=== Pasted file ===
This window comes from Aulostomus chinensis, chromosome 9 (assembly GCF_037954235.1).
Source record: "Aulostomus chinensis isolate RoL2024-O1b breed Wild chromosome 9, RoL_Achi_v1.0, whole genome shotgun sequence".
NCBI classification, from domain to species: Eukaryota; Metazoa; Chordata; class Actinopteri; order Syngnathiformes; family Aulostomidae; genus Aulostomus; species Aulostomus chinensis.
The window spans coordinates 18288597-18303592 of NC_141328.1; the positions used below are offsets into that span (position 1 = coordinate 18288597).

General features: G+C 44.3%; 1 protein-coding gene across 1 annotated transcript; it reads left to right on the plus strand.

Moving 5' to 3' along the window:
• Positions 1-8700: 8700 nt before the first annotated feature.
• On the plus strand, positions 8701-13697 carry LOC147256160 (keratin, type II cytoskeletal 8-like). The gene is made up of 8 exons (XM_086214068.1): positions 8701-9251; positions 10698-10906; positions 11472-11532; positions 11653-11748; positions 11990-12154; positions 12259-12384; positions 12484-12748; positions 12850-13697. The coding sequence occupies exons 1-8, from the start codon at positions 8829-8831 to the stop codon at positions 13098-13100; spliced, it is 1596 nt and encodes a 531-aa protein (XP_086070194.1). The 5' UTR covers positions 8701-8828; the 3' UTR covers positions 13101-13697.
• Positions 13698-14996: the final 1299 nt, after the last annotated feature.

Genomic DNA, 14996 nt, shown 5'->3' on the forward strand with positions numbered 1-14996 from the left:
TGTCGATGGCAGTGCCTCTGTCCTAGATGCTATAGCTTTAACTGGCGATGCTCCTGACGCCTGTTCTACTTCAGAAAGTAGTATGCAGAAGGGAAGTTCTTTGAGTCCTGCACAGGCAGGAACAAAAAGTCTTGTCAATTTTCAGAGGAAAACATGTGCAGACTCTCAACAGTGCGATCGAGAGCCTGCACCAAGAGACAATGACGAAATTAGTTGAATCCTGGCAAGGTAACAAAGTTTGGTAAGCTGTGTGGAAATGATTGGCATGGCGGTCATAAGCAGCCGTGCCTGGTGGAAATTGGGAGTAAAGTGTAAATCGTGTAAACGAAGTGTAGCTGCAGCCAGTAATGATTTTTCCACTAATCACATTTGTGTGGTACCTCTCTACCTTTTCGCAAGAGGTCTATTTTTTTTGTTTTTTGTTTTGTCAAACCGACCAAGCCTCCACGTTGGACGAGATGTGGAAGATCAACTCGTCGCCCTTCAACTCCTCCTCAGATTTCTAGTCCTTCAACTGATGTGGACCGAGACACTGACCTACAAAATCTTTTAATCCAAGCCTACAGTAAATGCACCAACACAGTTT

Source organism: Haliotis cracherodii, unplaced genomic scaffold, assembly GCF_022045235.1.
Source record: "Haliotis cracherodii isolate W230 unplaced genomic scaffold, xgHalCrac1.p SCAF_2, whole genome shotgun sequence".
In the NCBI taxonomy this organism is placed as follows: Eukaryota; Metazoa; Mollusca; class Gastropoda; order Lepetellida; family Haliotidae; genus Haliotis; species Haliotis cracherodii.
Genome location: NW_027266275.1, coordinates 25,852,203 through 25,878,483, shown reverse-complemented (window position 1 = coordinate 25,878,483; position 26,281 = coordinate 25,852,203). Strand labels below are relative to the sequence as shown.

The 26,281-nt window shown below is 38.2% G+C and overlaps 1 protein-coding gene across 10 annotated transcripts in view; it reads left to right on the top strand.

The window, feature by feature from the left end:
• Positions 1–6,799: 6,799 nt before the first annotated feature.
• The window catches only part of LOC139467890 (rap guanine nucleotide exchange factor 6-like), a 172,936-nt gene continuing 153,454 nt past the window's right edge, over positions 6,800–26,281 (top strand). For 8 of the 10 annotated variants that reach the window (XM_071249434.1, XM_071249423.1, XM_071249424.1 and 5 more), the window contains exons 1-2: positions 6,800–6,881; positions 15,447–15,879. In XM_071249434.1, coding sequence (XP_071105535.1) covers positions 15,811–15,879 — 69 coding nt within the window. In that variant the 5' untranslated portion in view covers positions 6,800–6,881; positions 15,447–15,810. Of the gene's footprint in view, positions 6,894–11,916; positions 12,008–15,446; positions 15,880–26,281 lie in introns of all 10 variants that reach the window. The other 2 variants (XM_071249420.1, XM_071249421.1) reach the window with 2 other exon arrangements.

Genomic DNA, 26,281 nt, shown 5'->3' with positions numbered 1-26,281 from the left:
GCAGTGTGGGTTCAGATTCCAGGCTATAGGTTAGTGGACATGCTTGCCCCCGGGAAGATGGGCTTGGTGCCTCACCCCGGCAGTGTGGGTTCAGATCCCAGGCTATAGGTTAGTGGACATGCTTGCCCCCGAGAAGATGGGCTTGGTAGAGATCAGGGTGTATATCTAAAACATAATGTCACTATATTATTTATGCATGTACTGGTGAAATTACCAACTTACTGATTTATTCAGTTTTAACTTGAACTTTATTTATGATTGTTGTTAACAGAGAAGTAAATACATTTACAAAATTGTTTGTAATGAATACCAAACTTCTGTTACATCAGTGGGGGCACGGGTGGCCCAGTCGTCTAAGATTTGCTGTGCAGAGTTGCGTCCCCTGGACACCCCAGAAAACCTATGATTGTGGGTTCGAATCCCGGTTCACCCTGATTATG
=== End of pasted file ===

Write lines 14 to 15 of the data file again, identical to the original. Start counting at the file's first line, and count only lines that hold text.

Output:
In the NCBI taxonomy this organism is placed as follows: Eukaryota; Metazoa; Mollusca; class Gastropoda; order Lepetellida; family Haliotidae; genus Haliotis; species Haliotis cracherodii.
Genome location: NW_027266275.1, coordinates 25,852,203 through 25,878,483, shown reverse-complemented (window position 1 = coordinate 25,878,483; position 26,281 = coordinate 25,852,203). Strand labels below are relative to the sequence as shown.